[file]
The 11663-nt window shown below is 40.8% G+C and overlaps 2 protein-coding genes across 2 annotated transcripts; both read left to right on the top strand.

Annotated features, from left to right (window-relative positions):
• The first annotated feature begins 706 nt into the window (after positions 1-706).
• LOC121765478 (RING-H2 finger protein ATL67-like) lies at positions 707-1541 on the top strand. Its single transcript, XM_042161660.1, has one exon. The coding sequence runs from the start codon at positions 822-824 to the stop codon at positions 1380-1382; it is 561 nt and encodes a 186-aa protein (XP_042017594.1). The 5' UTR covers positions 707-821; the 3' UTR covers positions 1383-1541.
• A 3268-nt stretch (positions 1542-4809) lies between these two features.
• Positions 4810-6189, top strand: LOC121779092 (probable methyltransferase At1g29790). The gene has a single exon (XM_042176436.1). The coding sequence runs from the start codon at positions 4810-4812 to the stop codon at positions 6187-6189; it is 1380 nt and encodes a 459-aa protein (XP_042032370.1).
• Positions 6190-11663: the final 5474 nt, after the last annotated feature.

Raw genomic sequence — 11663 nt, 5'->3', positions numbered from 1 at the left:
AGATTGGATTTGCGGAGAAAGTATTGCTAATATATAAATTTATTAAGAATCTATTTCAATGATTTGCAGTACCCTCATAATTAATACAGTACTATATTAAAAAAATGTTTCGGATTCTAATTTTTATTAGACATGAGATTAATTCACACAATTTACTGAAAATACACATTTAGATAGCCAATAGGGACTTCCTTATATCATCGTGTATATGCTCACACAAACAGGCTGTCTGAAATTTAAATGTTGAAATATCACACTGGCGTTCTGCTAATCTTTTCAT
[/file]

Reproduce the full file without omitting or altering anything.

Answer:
The 11663-nt window shown below is 40.8% G+C and overlaps 2 protein-coding genes across 2 annotated transcripts; both read left to right on the top strand.

Annotated features, from left to right (window-relative positions):
• The first annotated feature begins 706 nt into the window (after positions 1-706).
• LOC121765478 (RING-H2 finger protein ATL67-like) lies at positions 707-1541 on the top strand. Its single transcript, XM_042161660.1, has one exon. The coding sequence runs from the start codon at positions 822-824 to the stop codon at positions 1380-1382; it is 561 nt and encodes a 186-aa protein (XP_042017594.1). The 5' UTR covers positions 707-821; the 3' UTR covers positions 1383-1541.
• A 3268-nt stretch (positions 1542-4809) lies between these two features.
• Positions 4810-6189, top strand: LOC121779092 (probable methyltransferase At1g29790). The gene has a single exon (XM_042176436.1). The coding sequence runs from the start codon at positions 4810-4812 to the stop codon at positions 6187-6189; it is 1380 nt and encodes a 459-aa protein (XP_042032370.1).
• Positions 6190-11663: the final 5474 nt, after the last annotated feature.

Raw genomic sequence — 11663 nt, 5'->3', positions numbered from 1 at the left:
AGATTGGATTTGCGGAGAAAGTATTGCTAATATATAAATTTATTAAGAATCTATTTCAATGATTTGCAGTACCCTCATAATTAATACAGTACTATATTAAAAAAATGTTTCGGATTCTAATTTTTATTAGACATGAGATTAATTCACACAATTTACTGAAAATACACATTTAGATAGCCAATAGGGACTTCCTTATATCATCGTGTATATGCTCACACAAACAGGCTGTCTGAAATTTAAATGTTGAAATATCACACTGGCGTTCTGCTAATCTTTTCAT